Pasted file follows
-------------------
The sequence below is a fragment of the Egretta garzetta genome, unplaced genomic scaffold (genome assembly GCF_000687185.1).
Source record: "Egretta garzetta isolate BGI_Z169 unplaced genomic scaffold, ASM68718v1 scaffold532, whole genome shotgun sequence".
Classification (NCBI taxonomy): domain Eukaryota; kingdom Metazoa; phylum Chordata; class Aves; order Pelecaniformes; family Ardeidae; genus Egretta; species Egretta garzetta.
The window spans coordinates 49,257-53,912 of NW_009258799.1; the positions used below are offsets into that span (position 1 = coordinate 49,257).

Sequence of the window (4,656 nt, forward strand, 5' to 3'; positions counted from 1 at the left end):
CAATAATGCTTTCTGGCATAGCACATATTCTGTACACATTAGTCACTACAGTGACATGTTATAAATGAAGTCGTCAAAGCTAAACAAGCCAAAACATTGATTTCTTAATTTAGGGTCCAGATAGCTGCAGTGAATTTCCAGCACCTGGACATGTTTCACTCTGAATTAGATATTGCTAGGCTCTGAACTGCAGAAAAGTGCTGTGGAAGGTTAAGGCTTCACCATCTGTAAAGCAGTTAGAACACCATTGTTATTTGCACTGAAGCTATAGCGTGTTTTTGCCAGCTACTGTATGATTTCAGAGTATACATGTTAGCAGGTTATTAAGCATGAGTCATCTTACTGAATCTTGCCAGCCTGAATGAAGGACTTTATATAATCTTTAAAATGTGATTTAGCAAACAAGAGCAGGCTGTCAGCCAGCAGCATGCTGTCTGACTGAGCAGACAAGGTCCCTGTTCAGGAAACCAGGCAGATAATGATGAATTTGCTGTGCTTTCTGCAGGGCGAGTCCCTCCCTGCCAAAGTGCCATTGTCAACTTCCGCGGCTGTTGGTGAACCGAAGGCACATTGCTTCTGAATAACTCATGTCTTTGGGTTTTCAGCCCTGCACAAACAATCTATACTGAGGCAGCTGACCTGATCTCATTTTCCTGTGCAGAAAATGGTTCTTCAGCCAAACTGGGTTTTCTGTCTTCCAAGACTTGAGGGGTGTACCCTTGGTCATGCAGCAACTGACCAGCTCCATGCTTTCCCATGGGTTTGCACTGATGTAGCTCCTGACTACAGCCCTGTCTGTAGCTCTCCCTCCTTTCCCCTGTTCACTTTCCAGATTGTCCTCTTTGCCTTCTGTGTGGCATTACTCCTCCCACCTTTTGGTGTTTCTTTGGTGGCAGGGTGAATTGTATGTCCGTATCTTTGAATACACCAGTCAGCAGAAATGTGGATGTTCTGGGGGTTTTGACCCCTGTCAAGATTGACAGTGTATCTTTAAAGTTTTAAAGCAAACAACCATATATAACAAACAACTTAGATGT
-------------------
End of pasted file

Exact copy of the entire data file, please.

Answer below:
The sequence below is a fragment of the Egretta garzetta genome, unplaced genomic scaffold (genome assembly GCF_000687185.1).
Source record: "Egretta garzetta isolate BGI_Z169 unplaced genomic scaffold, ASM68718v1 scaffold532, whole genome shotgun sequence".
Classification (NCBI taxonomy): domain Eukaryota; kingdom Metazoa; phylum Chordata; class Aves; order Pelecaniformes; family Ardeidae; genus Egretta; species Egretta garzetta.
The window spans coordinates 49,257-53,912 of NW_009258799.1; the positions used below are offsets into that span (position 1 = coordinate 49,257).

Sequence of the window (4,656 nt, forward strand, 5' to 3'; positions counted from 1 at the left end):
CAATAATGCTTTCTGGCATAGCACATATTCTGTACACATTAGTCACTACAGTGACATGTTATAAATGAAGTCGTCAAAGCTAAACAAGCCAAAACATTGATTTCTTAATTTAGGGTCCAGATAGCTGCAGTGAATTTCCAGCACCTGGACATGTTTCACTCTGAATTAGATATTGCTAGGCTCTGAACTGCAGAAAAGTGCTGTGGAAGGTTAAGGCTTCACCATCTGTAAAGCAGTTAGAACACCATTGTTATTTGCACTGAAGCTATAGCGTGTTTTTGCCAGCTACTGTATGATTTCAGAGTATACATGTTAGCAGGTTATTAAGCATGAGTCATCTTACTGAATCTTGCCAGCCTGAATGAAGGACTTTATATAATCTTTAAAATGTGATTTAGCAAACAAGAGCAGGCTGTCAGCCAGCAGCATGCTGTCTGACTGAGCAGACAAGGTCCCTGTTCAGGAAACCAGGCAGATAATGATGAATTTGCTGTGCTTTCTGCAGGGCGAGTCCCTCCCTGCCAAAGTGCCATTGTCAACTTCCGCGGCTGTTGGTGAACCGAAGGCACATTGCTTCTGAATAACTCATGTCTTTGGGTTTTCAGCCCTGCACAAACAATCTATACTGAGGCAGCTGACCTGATCTCATTTTCCTGTGCAGAAAATGGTTCTTCAGCCAAACTGGGTTTTCTGTCTTCCAAGACTTGAGGGGTGTACCCTTGGTCATGCAGCAACTGACCAGCTCCATGCTTTCCCATGGGTTTGCACTGATGTAGCTCCTGACTACAGCCCTGTCTGTAGCTCTCCCTCCTTTCCCCTGTTCACTTTCCAGATTGTCCTCTTTGCCTTCTGTGTGGCATTACTCCTCCCACCTTTTGGTGTTTCTTTGGTGGCAGGGTGAATTGTATGTCCGTATCTTTGAATACACCAGTCAGCAGAAATGTGGATGTTCTGGGGGTTTTGACCCCTGTCAAGATTGACAGTGTATCTTTAAAGTTTTAAAGCAAACAACCATATATAACAAACAACTTAGATGT